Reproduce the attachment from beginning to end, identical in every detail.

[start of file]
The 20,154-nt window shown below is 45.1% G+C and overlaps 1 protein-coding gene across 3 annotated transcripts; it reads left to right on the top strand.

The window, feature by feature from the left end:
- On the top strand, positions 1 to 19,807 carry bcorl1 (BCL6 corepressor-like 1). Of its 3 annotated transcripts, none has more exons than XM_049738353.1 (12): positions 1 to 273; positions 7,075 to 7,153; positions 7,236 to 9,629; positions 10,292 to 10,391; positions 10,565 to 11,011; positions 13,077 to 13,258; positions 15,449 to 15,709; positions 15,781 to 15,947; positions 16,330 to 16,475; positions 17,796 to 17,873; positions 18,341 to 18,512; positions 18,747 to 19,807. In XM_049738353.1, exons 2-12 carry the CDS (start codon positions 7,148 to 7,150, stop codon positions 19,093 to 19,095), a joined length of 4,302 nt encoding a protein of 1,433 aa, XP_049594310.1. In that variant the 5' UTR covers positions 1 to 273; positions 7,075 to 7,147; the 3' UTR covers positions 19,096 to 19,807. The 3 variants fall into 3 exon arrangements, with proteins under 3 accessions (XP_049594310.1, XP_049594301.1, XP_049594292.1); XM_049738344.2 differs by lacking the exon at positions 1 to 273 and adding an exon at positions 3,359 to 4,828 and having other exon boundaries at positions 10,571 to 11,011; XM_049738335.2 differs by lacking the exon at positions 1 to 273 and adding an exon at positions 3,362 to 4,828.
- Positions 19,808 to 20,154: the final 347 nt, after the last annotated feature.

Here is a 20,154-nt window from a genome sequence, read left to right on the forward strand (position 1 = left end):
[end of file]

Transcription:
The 20,154-nt window shown below is 45.1% G+C and overlaps 1 protein-coding gene across 3 annotated transcripts; it reads left to right on the top strand.

The window, feature by feature from the left end:
- On the top strand, positions 1 to 19,807 carry bcorl1 (BCL6 corepressor-like 1). Of its 3 annotated transcripts, none has more exons than XM_049738353.1 (12): positions 1 to 273; positions 7,075 to 7,153; positions 7,236 to 9,629; positions 10,292 to 10,391; positions 10,565 to 11,011; positions 13,077 to 13,258; positions 15,449 to 15,709; positions 15,781 to 15,947; positions 16,330 to 16,475; positions 17,796 to 17,873; positions 18,341 to 18,512; positions 18,747 to 19,807. In XM_049738353.1, exons 2-12 carry the CDS (start codon positions 7,148 to 7,150, stop codon positions 19,093 to 19,095), a joined length of 4,302 nt encoding a protein of 1,433 aa, XP_049594310.1. In that variant the 5' UTR covers positions 1 to 273; positions 7,075 to 7,147; the 3' UTR covers positions 19,096 to 19,807. The 3 variants fall into 3 exon arrangements, with proteins under 3 accessions (XP_049594310.1, XP_049594301.1, XP_049594292.1); XM_049738344.2 differs by lacking the exon at positions 1 to 273 and adding an exon at positions 3,359 to 4,828 and having other exon boundaries at positions 10,571 to 11,011; XM_049738335.2 differs by lacking the exon at positions 1 to 273 and adding an exon at positions 3,362 to 4,828.
- Positions 19,808 to 20,154: the final 347 nt, after the last annotated feature.

Here is a 20,154-nt window from a genome sequence, read left to right on the forward strand (position 1 = left end):